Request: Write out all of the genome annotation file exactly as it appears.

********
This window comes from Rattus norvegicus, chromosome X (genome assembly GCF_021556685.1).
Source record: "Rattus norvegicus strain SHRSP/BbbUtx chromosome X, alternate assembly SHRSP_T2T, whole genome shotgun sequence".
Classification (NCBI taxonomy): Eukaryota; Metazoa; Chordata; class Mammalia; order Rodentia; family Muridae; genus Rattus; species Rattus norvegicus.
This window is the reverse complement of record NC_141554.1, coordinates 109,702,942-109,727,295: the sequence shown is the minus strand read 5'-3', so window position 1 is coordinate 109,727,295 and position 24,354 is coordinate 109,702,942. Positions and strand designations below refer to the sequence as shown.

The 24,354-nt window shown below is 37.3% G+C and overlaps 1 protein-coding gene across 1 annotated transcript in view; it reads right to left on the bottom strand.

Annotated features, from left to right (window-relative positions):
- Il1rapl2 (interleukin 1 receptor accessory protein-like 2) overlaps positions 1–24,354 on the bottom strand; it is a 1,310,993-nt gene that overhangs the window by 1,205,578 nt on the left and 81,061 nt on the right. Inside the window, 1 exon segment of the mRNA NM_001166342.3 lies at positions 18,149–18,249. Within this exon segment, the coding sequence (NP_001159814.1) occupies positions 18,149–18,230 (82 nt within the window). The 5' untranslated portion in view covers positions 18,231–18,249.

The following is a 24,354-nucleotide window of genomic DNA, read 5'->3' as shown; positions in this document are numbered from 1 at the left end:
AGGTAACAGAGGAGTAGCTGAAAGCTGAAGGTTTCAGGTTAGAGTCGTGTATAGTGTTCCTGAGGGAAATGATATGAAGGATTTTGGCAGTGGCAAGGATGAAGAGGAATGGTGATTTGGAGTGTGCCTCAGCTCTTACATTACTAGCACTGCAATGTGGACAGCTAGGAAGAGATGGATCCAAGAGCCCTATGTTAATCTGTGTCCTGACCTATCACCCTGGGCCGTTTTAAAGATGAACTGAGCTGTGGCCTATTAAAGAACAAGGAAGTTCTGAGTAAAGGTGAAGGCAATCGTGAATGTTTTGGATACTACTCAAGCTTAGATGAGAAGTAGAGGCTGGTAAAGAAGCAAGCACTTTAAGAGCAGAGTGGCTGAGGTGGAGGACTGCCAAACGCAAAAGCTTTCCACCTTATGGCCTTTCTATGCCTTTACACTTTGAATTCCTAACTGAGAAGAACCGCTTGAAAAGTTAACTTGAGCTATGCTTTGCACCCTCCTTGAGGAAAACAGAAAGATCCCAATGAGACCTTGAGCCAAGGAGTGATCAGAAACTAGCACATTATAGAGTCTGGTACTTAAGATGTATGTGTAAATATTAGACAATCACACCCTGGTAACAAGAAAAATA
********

This window comes from Rattus norvegicus, chromosome X (genome assembly GCF_021556685.1).
Source record: "Rattus norvegicus strain SHRSP/BbbUtx chromosome X, alternate assembly SHRSP_T2T, whole genome shotgun sequence".
Classification (NCBI taxonomy): Eukaryota; Metazoa; Chordata; class Mammalia; order Rodentia; family Muridae; genus Rattus; species Rattus norvegicus.
This window is the reverse complement of record NC_141554.1, coordinates 109,702,942-109,727,295: the sequence shown is the minus strand read 5'-3', so window position 1 is coordinate 109,727,295 and position 24,354 is coordinate 109,702,942. Positions and strand designations below refer to the sequence as shown.

The 24,354-nt window shown below is 37.3% G+C and overlaps 1 protein-coding gene across 1 annotated transcript in view; it reads right to left on the bottom strand.

Annotated features, from left to right (window-relative positions):
- Il1rapl2 (interleukin 1 receptor accessory protein-like 2) overlaps positions 1–24,354 on the bottom strand; it is a 1,310,993-nt gene that overhangs the window by 1,205,578 nt on the left and 81,061 nt on the right. Inside the window, 1 exon segment of the mRNA NM_001166342.3 lies at positions 18,149–18,249. Within this exon segment, the coding sequence (NP_001159814.1) occupies positions 18,149–18,230 (82 nt within the window). The 5' untranslated portion in view covers positions 18,231–18,249.

The following is a 24,354-nucleotide window of genomic DNA, read 5'->3' as shown; positions in this document are numbered from 1 at the left end:
AGGTAACAGAGGAGTAGCTGAAAGCTGAAGGTTTCAGGTTAGAGTCGTGTATAGTGTTCCTGAGGGAAATGATATGAAGGATTTTGGCAGTGGCAAGGATGAAGAGGAATGGTGATTTGGAGTGTGCCTCAGCTCTTACATTACTAGCACTGCAATGTGGACAGCTAGGAAGAGATGGATCCAAGAGCCCTATGTTAATCTGTGTCCTGACCTATCACCCTGGGCCGTTTTAAAGATGAACTGAGCTGTGGCCTATTAAAGAACAAGGAAGTTCTGAGTAAAGGTGAAGGCAATCGTGAATGTTTTGGATACTACTCAAGCTTAGATGAGAAGTAGAGGCTGGTAAAGAAGCAAGCACTTTAAGAGCAGAGTGGCTGAGGTGGAGGACTGCCAAACGCAAAAGCTTTCCACCTTATGGCCTTTCTATGCCTTTACACTTTGAATTCCTAACTGAGAAGAACCGCTTGAAAAGTTAACTTGAGCTATGCTTTGCACCCTCCTTGAGGAAAACAGAAAGATCCCAATGAGACCTTGAGCCAAGGAGTGATCAGAAACTAGCACATTATAGAGTCTGGTACTTAAGATGTATGTGTAAATATTAGACAATCACACCCTGGTAACAAGAAAAATA